"RESEARCH TRIANGLE" CONCEPT
"Research triangles" with a veterinary
laser laboratory as the base for innovative biomedical laser
investigation, have been successful at several institutions including
Oklahoma State University (Figure 5). Physicists and laser engineers
play the major roles during this initial phase, but veterinarians,
physicians and other biomedical scientists also play an active
role in any investigation that may result in a clinical application.
The second phase of research and development
should logically involve cadaveric or large tissue studies that
might lead to live animal investigations. At this stage, veterinarians
can be the main catalysts for the advancement of biomedical laser
technology and laser-based therapeutic techniques. Their expertise
and training with multiple species and practical medical knowlege
can often expedite research projects and reduce the number of
animals needed for a study.
Objective studies often will prove some
applications to be impractical for clinical purposes. However,
it is essential to realize that although an idea or new device
may be impractical for mainstream veterinary medicine because
of high cost and limited availability, veterinay participation
on the biomedical research team is essential for both animal
care and for an objective understanding of the clinical uses
of biomedical lasers.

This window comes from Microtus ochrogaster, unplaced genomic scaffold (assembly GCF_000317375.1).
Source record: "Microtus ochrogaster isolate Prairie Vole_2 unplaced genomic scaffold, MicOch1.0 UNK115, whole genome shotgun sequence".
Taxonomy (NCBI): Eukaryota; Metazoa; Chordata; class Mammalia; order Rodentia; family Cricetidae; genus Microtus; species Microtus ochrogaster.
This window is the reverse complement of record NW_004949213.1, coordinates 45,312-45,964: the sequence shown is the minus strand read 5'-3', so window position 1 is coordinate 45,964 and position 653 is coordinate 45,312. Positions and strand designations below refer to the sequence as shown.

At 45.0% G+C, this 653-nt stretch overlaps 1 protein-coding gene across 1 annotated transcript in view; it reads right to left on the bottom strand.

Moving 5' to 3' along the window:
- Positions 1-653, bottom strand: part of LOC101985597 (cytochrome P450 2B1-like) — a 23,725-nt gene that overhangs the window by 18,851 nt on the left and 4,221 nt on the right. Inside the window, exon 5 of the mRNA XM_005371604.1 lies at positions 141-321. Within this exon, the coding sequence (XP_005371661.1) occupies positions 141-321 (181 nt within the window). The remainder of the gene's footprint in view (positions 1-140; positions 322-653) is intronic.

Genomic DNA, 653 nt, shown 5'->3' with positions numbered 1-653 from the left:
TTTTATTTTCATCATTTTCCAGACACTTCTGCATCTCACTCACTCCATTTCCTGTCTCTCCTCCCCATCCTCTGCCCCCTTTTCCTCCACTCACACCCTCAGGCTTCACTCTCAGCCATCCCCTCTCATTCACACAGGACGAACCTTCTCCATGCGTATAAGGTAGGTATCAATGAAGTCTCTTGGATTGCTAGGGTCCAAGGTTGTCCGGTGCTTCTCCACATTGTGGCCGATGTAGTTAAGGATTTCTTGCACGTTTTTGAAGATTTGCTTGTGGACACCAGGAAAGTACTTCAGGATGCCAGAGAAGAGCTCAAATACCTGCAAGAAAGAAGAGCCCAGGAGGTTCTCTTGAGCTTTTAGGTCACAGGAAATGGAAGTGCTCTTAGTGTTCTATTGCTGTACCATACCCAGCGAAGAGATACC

The third point of the research triangle
is the transfer of technology to the human health care provider
of commerial venturer who can then market the idea, instrumentation
or technique. With this exception in mind, industrial partners
and human health care organizations have sought and established
collaborations with veterinary biomedical laser programs.
Although a number of manufacturers such
as Luxa, Sharplan and Surgimedics have made concerted marketing
efforts focused on the veterinary profession, most practitioners
find biomedical lasers too expensive and limited in their applicability.
However, with trends in veterinary medicine toward minimally
invasive diagnosis and therapy, the use of lasers for both direct
and transendoscopic tissue ablation should become more popular.
Coupled with educational opportunities provided by both manufacturers
and academic or organizational outreach programs, veterinary
laser surgery and medicine could blossom in the next five years.
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